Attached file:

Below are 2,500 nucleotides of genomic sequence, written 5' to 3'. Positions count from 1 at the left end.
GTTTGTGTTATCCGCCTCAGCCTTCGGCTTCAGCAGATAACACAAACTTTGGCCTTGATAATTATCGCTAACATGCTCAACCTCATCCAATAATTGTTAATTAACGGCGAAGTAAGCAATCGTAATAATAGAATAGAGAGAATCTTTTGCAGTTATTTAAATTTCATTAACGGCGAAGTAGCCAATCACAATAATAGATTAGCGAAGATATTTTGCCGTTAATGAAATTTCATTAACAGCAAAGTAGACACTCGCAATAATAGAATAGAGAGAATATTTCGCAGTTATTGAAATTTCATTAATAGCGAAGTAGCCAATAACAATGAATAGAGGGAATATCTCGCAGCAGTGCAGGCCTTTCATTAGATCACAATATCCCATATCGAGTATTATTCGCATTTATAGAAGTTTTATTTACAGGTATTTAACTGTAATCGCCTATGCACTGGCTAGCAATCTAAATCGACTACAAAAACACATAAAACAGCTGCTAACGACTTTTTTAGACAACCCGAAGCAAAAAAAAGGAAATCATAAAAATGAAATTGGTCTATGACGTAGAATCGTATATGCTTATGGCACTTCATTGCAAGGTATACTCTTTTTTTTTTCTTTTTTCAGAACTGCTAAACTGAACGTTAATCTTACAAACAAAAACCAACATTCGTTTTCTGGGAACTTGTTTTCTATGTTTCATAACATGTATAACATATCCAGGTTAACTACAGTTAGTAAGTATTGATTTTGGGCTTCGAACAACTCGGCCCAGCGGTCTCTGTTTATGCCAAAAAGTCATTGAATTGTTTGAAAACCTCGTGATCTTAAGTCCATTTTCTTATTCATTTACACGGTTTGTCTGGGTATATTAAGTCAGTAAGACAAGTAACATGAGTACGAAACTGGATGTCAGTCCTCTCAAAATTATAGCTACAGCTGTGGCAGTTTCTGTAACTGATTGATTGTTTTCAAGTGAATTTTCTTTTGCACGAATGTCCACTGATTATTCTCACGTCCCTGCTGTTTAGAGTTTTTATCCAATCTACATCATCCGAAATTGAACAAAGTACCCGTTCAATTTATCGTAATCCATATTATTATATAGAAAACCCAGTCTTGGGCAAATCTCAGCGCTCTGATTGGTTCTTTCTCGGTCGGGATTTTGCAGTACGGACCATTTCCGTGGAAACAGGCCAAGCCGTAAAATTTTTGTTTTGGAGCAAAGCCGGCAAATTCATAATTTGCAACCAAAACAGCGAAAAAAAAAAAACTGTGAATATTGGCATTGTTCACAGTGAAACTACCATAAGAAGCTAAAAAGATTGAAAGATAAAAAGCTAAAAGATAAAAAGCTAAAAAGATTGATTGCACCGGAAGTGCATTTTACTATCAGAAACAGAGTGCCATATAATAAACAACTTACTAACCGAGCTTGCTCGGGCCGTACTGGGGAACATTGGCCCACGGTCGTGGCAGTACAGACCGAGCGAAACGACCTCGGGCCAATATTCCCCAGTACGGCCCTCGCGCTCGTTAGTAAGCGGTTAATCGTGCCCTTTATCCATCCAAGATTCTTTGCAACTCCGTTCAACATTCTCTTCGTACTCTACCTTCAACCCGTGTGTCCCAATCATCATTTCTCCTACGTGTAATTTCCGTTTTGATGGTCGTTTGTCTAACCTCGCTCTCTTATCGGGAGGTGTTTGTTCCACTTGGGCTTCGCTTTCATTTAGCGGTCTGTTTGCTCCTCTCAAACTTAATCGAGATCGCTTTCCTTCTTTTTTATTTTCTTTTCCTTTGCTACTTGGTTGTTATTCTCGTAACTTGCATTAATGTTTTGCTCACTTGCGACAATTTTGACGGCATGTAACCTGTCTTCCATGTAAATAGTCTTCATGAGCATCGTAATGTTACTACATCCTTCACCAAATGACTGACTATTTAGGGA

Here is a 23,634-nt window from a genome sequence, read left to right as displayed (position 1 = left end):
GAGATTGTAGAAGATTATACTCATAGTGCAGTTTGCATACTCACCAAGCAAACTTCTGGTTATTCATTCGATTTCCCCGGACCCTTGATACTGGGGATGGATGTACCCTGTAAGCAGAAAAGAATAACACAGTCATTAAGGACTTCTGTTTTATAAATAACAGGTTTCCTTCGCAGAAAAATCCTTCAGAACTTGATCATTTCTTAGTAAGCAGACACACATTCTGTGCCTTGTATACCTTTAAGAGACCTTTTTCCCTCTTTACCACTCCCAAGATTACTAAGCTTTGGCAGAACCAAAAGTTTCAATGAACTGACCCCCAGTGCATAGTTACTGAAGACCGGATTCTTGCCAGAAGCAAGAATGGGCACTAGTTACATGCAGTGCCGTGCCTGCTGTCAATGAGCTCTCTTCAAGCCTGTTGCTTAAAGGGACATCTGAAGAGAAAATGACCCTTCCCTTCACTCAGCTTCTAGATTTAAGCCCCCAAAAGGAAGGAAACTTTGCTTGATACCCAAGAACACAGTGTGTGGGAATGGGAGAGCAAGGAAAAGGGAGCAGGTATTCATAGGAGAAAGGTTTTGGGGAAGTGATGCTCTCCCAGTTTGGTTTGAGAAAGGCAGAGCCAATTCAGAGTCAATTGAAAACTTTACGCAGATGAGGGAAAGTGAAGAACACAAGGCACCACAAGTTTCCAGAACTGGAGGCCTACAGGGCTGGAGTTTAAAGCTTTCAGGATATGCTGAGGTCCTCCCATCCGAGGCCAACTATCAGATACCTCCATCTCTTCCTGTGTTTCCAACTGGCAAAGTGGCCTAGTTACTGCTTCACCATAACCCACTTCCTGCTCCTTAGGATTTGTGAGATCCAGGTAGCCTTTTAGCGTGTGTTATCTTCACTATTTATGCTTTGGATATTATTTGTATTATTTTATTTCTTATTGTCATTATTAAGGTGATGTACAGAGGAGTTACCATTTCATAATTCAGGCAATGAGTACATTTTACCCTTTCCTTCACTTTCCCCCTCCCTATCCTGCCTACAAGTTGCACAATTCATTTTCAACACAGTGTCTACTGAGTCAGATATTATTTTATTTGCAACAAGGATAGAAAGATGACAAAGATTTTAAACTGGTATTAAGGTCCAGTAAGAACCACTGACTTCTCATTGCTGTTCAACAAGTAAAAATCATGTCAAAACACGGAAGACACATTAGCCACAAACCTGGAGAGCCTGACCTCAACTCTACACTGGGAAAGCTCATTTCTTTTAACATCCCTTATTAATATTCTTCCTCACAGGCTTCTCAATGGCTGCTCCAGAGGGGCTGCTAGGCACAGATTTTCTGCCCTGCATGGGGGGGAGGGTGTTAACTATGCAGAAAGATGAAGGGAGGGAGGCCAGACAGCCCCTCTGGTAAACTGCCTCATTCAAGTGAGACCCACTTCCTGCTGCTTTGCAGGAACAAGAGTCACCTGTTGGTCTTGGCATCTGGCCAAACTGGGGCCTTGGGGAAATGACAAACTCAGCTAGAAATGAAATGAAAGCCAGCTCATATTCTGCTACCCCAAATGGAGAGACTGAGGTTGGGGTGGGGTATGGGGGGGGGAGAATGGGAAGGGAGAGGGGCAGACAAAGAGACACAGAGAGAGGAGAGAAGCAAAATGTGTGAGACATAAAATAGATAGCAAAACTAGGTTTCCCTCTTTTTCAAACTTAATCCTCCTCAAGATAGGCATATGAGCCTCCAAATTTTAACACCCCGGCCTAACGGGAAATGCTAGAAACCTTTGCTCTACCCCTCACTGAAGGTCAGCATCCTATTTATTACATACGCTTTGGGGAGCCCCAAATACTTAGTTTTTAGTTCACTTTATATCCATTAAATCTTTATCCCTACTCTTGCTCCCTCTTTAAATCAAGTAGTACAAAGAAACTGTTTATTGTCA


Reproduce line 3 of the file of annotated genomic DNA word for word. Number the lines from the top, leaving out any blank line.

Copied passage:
Here is a 23,634-nt window from a genome sequence, read left to right as displayed (position 1 = left end):